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Astronomy Picture of the Day
Index - Stars: Sun

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Editor's choices for the most educational Astronomy Pictures of the Day about the Sun:

Thumbnail image.  Click to load APOD for this date. APOD: 2000 January 10 - Brown Sun Bubbling
Explanation: Our Sun may look like all soft and fluffy, but its not. Our Sun is an extremely large ball of bubbling hot gas, mostly hydrogen gas. The above picture was taken in a specific colour of light emitted by hydrogen gas called Hydrogen-alpha. Granules cover the solar photosphere surface like shag carpet, interrupted by bright regions containing dark sunspots. Visible at the left edge is a solar prominence. Our Sun glows because it is hot, but it is not on fire. Fire is the rapid acquisition of oxygen, and there is very little oxygen on the Sun. The energy source of our Sun is the nuclear fusion of hydrogen into helium deep within its core. Astronomers are still working to understand, however, why so few neutrinos are measured from the Sun's core.

Thumbnail image.  Click to load APOD for this date. APOD: 2005 November 6 - A Sunspot Up Close
Explanation: Why would a small part of the Sun appear slightly dark? Visible above is a close-up picture of a sunspot, a depression on the Sun's face that is slightly cooler and less luminous than the rest of the Sun. The Sun's complex magnetic field creates this cool region by inhibiting hot material from entering the spot. Sunspots can be larger than the Earth and typically last for only a few days. This high-resolution picture also shows clearly that the Sun's face is a bubbling sea of separate cells of hot gas. These cells are known as granules. A solar granule is about 1000 kilometres across and lasts about 10 minutes. After that, many granules end up exploding.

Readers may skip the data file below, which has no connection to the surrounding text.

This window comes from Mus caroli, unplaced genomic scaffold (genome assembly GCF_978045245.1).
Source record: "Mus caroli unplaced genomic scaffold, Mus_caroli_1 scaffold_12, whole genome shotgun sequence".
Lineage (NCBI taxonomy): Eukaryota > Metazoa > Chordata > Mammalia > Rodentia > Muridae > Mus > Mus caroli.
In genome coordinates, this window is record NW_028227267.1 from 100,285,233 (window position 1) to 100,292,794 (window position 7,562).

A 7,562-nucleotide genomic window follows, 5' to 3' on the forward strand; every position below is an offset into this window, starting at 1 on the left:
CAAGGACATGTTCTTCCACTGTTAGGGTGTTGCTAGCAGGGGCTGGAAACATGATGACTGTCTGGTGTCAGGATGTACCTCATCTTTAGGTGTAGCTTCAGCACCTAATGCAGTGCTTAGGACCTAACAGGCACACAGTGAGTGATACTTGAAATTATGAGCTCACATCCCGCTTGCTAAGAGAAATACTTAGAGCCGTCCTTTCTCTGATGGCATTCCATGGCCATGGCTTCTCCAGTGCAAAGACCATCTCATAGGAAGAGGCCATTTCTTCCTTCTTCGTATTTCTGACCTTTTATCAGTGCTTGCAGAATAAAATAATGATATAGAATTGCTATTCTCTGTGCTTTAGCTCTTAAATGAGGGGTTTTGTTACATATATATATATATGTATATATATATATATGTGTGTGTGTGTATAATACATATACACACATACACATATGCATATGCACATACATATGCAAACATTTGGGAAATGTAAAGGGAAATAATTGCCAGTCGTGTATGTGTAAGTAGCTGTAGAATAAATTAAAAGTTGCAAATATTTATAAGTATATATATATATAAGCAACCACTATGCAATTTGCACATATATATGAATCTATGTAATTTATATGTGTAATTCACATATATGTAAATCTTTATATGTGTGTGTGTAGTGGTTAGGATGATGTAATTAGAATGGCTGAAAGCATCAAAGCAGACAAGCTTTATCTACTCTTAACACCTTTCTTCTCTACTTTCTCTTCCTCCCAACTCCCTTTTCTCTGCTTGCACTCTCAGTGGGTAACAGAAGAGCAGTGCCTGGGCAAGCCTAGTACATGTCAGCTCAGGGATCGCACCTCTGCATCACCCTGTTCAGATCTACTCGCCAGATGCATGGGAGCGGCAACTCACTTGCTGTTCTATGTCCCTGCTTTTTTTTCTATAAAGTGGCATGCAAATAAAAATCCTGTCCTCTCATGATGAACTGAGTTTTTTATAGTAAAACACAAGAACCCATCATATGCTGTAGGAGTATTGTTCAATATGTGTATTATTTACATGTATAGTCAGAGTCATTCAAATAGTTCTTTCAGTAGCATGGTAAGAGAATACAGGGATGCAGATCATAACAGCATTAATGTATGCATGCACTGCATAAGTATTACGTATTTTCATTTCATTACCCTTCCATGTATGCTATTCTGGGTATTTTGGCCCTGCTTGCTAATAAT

Thumbnail image.  Click to load APOD for this date. APOD: 2004 April 7 - The Crown of the Sun
Explanation: During a total solar eclipse, the Sun's extensive outer atmosphere or corona is an awesome and inspirational sight. The subtle shades and shimmering features of the corona that engage the eye span a brightness range of over 10,000 to 1, making them notoriously difficult to capture in a single picture. But this composite of 33 digital images ranging in exposure time from 1/8000 to 1/5 second comes very close to revealing the crown of the Sun in all its glory. The telescopic views were recorded from Side, Turkey during the March 29 solar eclipse, a geocentric celestial event that was widely seen under nearly ideal conditions. The composite also captures a pinkish prominence extending just beyond the upper edge of the eclipsed sun.

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Authors & editors: Robert Nemiroff (MTU) & Jerry Bonnell (USRA)
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& Michigan Tech. U.